The all-new Webster County Fair

The Webster County Fair isn’t just about the animals; in fact, it isn’t just about 4-H exhibits. The Webster County Fair Board has been hard at work bringing in new activities and attractions to make it fun for more people, said board Vice President Karen Anderson.

That doesn’t mean the traditional things aren’t important, though.

At her family farm near Lehigh, Torrie Ferrari, 18, has been busy caring for her heifer calf. She brushes it with a rotary brush attached to a power drill every day, twice a day. She cleans it cares for its hair and makes sure it stays cool.

“She’s the best calf I’ve ever had, so I’m focusing on her,” Ferrari said.

It takes a lot of time, but Ferrari thinks it’s worth it: “I’ve pretty much modified my entire life around cattle.”

She and her sisters do more than just raise cattle. Usually, Ferrari does a sewing project for the fair also. This year Jossie Ferrari, 17, will have a photography exhibit and Jaynie Ferrari, 11, will show a calf, bake cookies and show an apron she made.

Sewing has been a useful skill for them.

Jossie Ferrari said, “Our family gets a lot of people wanting us to fix and mend things. Torrie made a prom dress before.”

“It seems like indoor exhibits are almost a bigger deal at our county fair than the livestock,” said Torrie Ferrari.

A lot of kids in town get to be involved in it too, not just kids on the farm,” Jossie Ferrari added. “Then they kind of see the point of agriculture.”

There will be about 270 exhibitors at the fair between 4-H and FFA, said Linda Cline, Webster County youth coordinator.

Ashton Acree, 13, doesn’t live on a farm or raise livestock. He will bring artwork, an educational presentation and live performance to the fair.

“I just did an educational presentation on backpack awareness,” Acree said. “We talked about how to properly use a backpack without injury. There were at least 2,100 reported cases of back injury from backpacks in the last few years, treated in hospitals, doctors’ offices and clinics. I thought it quite interesting.”

The presentation was judged earlier, but will be displayed at the fair booth.

He also made a write-up on how to make a healthy smoothie, full of fruits and vegetables – kale, spinach, parsley and beets.

It’s not bad, he said.

“I enjoy it. I usually have it every day for breakfast,” Acree said.

One of the hardest parts about 4-H is finding enough time to complete everything, especially as he gets older and has more music and sports commitments. The time is well-spent.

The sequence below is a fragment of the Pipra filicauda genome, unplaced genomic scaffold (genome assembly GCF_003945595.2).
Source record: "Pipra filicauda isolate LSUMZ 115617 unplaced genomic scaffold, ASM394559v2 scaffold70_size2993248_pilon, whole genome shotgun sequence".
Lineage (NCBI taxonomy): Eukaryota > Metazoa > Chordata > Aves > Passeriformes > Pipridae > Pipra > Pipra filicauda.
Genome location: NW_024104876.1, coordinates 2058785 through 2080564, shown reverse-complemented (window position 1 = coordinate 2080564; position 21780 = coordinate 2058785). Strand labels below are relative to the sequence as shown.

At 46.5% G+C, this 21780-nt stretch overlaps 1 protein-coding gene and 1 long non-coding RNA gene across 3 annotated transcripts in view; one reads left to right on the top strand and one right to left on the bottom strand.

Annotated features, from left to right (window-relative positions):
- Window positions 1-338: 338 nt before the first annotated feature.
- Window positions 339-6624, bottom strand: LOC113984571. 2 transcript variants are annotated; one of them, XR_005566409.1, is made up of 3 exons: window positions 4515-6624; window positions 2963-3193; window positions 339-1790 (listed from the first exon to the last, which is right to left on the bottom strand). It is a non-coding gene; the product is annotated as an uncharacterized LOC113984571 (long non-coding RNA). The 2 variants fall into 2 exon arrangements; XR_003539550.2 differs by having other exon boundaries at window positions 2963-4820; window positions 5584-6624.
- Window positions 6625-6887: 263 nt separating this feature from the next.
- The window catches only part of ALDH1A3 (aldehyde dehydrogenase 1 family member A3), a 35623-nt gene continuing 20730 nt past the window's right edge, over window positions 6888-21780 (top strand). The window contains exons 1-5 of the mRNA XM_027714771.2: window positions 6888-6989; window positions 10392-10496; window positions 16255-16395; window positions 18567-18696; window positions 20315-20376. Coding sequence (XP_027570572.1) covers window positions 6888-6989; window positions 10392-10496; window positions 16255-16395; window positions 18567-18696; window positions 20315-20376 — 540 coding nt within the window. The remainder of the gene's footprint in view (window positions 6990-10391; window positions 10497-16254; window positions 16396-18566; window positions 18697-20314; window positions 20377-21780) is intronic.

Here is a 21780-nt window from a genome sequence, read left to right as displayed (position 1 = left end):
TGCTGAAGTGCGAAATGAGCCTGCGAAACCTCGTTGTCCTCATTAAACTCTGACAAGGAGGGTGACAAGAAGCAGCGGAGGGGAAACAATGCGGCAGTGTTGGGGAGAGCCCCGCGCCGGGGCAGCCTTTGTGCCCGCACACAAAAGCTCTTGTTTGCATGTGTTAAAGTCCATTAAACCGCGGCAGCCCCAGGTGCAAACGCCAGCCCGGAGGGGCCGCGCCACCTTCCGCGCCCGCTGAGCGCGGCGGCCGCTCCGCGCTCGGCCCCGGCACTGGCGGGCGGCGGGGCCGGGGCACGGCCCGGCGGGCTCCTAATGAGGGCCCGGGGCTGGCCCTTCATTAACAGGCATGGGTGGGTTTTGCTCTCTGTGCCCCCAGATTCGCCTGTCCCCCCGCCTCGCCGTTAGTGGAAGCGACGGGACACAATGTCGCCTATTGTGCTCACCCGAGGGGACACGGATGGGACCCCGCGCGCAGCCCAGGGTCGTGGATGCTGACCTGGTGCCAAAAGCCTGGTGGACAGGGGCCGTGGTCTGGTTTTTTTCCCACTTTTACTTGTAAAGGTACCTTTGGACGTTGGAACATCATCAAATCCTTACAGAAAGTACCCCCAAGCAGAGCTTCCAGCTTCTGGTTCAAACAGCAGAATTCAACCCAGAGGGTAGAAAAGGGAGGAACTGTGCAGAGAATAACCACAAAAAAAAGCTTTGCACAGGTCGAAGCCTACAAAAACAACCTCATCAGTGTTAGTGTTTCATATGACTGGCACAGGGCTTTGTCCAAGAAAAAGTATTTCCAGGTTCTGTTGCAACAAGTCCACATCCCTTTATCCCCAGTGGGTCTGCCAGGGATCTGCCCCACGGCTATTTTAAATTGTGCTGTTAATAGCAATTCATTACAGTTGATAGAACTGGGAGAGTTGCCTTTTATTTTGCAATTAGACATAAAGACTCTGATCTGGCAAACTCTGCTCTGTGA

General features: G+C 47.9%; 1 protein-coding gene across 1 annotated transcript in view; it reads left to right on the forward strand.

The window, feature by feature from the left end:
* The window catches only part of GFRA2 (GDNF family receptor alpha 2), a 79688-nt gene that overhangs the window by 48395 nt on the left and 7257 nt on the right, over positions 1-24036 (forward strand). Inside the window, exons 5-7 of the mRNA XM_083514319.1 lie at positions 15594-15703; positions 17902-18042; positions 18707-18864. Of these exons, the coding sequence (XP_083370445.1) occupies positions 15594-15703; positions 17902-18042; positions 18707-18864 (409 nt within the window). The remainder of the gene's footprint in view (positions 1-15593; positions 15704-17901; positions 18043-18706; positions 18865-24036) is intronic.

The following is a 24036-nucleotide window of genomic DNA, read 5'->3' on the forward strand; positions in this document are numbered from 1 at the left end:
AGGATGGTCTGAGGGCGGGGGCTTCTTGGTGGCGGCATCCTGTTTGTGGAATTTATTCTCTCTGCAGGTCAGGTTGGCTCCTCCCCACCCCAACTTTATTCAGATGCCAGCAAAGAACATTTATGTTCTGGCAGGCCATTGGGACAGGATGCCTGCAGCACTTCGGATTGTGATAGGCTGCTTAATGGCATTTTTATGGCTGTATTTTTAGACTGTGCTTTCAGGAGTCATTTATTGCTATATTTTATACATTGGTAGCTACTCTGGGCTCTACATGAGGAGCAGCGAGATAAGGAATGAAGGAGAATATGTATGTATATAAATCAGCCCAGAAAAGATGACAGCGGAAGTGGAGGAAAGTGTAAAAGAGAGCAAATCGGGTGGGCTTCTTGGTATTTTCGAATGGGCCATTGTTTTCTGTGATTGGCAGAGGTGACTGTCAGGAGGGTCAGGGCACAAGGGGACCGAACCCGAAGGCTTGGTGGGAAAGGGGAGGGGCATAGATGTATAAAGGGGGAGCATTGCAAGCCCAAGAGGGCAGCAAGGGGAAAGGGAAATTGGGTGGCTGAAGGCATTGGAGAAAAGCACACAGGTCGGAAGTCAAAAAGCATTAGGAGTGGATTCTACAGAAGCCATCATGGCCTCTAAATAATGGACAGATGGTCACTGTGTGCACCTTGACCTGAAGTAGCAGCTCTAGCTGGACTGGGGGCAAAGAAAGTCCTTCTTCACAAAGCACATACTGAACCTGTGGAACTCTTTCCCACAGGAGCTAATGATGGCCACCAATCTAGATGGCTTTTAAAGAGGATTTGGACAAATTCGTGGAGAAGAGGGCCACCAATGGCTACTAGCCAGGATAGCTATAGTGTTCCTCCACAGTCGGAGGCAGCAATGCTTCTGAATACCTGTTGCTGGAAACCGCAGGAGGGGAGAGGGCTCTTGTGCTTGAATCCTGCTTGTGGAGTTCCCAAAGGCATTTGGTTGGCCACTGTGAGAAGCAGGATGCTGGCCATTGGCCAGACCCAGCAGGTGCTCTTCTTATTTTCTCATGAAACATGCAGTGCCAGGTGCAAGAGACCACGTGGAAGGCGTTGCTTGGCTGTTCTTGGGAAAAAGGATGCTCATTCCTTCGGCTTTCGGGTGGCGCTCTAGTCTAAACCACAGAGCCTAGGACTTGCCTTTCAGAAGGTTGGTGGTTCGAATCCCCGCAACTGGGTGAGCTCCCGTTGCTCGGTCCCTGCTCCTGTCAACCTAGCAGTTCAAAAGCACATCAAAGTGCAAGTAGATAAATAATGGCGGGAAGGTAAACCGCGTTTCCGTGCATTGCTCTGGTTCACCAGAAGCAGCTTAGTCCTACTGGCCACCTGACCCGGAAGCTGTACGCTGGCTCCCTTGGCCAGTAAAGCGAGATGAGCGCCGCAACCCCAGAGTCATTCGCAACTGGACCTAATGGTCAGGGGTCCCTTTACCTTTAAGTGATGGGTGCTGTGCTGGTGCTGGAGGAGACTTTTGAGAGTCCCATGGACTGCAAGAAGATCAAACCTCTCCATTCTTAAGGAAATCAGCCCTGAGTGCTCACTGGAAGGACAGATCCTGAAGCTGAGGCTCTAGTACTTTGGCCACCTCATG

“I love it. It’s taught me a lot about public speaking, and I meet tons of friends,” he said.

Libby Anderlik, 18, of Lehigh, and her sisters show sheep and cattle. Libby and Maggie Anderlik, 12, are entering quilts this year, while Abby Anderlik, 16, made a shelf out of discarded tin pieces, like something she’d seen in an antique shop.

“It’s hard getting up in the morning,” Libby Anderlik said. “You want to be a normal teenager, and do stuff with friends at night, go to movies, stay out late. But then reality sinks in, and you have to get up in the morning and wash your heifer.”

She said she enjoys county fair more than the state fair, in many ways.

“I think it’s more relaxing. It’s not as stressful, so you can actually have fun, and you know everybody,” she said. “You can be more involved at the county fair level. At the State Fair, you’re just one person out of hundreds, thousands of people. At the county fair you can actually have an impact on it.”

Anderson and the rest of the fair board hope that a whole new set of people will come out based on their new events.

“We’re calling it the all-new Webster County Fair. We totally revamped it,” Anderson said.

There will be a pony pull, an antique tractor pull and a trailer race. Vendors who frequent the state fair will be on hand selling red velvet funnelcake.

The Pella Wildlife Expo will give five shows on Thursday.

“They are bringing in wildlife from around the world,” Anderson said. “An American alligator, sulcata tortoise, fennec fox, a snake that’s a native species, African pygmy hedgehog and more.”

Anderson is also excited for the Rich Weiber BMX stunt show on Wednesday, she said.

“He does a lot of things with DARE and SADD,” she said. “He has a passion for inspiring people of all ages to go after their dreams.”

There will also be an open photography exhibit, with entries taken from 8 to 9 a.m. Saturday.

“Anybody can come in,” Anderson said. “The fee is 50 cents per entry. The rules are on our website.”